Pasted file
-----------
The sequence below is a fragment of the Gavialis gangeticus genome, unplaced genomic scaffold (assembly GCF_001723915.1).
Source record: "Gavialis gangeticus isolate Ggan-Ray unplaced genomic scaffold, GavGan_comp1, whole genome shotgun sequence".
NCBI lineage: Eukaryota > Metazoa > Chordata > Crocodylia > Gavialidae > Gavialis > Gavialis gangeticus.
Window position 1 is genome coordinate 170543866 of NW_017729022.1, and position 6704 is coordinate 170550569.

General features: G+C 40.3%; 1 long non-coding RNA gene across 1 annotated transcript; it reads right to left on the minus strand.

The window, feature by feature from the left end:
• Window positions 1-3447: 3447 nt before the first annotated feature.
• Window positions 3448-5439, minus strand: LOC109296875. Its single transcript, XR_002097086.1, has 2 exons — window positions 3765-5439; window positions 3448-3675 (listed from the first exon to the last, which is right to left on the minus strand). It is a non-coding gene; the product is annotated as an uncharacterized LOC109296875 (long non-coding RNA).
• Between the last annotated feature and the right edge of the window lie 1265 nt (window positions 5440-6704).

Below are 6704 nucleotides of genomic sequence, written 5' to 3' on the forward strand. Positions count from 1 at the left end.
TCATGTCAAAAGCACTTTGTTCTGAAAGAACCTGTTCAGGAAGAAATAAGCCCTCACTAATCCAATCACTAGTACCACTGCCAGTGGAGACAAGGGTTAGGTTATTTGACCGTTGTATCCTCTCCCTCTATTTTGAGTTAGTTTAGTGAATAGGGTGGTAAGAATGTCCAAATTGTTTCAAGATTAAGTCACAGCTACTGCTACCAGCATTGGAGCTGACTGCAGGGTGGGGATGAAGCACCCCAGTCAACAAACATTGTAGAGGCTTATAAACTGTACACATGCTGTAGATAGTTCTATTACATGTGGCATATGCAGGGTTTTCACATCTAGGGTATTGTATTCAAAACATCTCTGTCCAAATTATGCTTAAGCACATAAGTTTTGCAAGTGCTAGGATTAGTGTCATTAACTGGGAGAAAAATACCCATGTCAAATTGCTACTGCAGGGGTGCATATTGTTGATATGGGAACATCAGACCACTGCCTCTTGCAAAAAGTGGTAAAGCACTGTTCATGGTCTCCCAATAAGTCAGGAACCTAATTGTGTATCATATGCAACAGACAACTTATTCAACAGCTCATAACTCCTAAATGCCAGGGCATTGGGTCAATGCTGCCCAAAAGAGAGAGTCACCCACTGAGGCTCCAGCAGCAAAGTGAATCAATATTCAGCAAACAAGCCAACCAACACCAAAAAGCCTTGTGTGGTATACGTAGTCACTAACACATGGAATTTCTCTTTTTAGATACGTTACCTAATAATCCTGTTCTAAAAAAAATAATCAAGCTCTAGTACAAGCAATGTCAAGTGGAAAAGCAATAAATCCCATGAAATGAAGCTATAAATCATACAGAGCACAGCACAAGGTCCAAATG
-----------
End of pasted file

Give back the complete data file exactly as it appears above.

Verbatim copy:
The sequence below is a fragment of the Gavialis gangeticus genome, unplaced genomic scaffold (assembly GCF_001723915.1).
Source record: "Gavialis gangeticus isolate Ggan-Ray unplaced genomic scaffold, GavGan_comp1, whole genome shotgun sequence".
NCBI lineage: Eukaryota > Metazoa > Chordata > Crocodylia > Gavialidae > Gavialis > Gavialis gangeticus.
Window position 1 is genome coordinate 170543866 of NW_017729022.1, and position 6704 is coordinate 170550569.

General features: G+C 40.3%; 1 long non-coding RNA gene across 1 annotated transcript; it reads right to left on the minus strand.

The window, feature by feature from the left end:
• Window positions 1-3447: 3447 nt before the first annotated feature.
• Window positions 3448-5439, minus strand: LOC109296875. Its single transcript, XR_002097086.1, has 2 exons — window positions 3765-5439; window positions 3448-3675 (listed from the first exon to the last, which is right to left on the minus strand). It is a non-coding gene; the product is annotated as an uncharacterized LOC109296875 (long non-coding RNA).
• Between the last annotated feature and the right edge of the window lie 1265 nt (window positions 5440-6704).

Below are 6704 nucleotides of genomic sequence, written 5' to 3' on the forward strand. Positions count from 1 at the left end.
TCATGTCAAAAGCACTTTGTTCTGAAAGAACCTGTTCAGGAAGAAATAAGCCCTCACTAATCCAATCACTAGTACCACTGCCAGTGGAGACAAGGGTTAGGTTATTTGACCGTTGTATCCTCTCCCTCTATTTTGAGTTAGTTTAGTGAATAGGGTGGTAAGAATGTCCAAATTGTTTCAAGATTAAGTCACAGCTACTGCTACCAGCATTGGAGCTGACTGCAGGGTGGGGATGAAGCACCCCAGTCAACAAACATTGTAGAGGCTTATAAACTGTACACATGCTGTAGATAGTTCTATTACATGTGGCATATGCAGGGTTTTCACATCTAGGGTATTGTATTCAAAACATCTCTGTCCAAATTATGCTTAAGCACATAAGTTTTGCAAGTGCTAGGATTAGTGTCATTAACTGGGAGAAAAATACCCATGTCAAATTGCTACTGCAGGGGTGCATATTGTTGATATGGGAACATCAGACCACTGCCTCTTGCAAAAAGTGGTAAAGCACTGTTCATGGTCTCCCAATAAGTCAGGAACCTAATTGTGTATCATATGCAACAGACAACTTATTCAACAGCTCATAACTCCTAAATGCCAGGGCATTGGGTCAATGCTGCCCAAAAGAGAGAGTCACCCACTGAGGCTCCAGCAGCAAAGTGAATCAATATTCAGCAAACAAGCCAACCAACACCAAAAAGCCTTGTGTGGTATACGTAGTCACTAACACATGGAATTTCTCTTTTTAGATACGTTACCTAATAATCCTGTTCTAAAAAAAATAATCAAGCTCTAGTACAAGCAATGTCAAGTGGAAAAGCAATAAATCCCATGAAATGAAGCTATAAATCATACAGAGCACAGCACAAGGTCCAAATG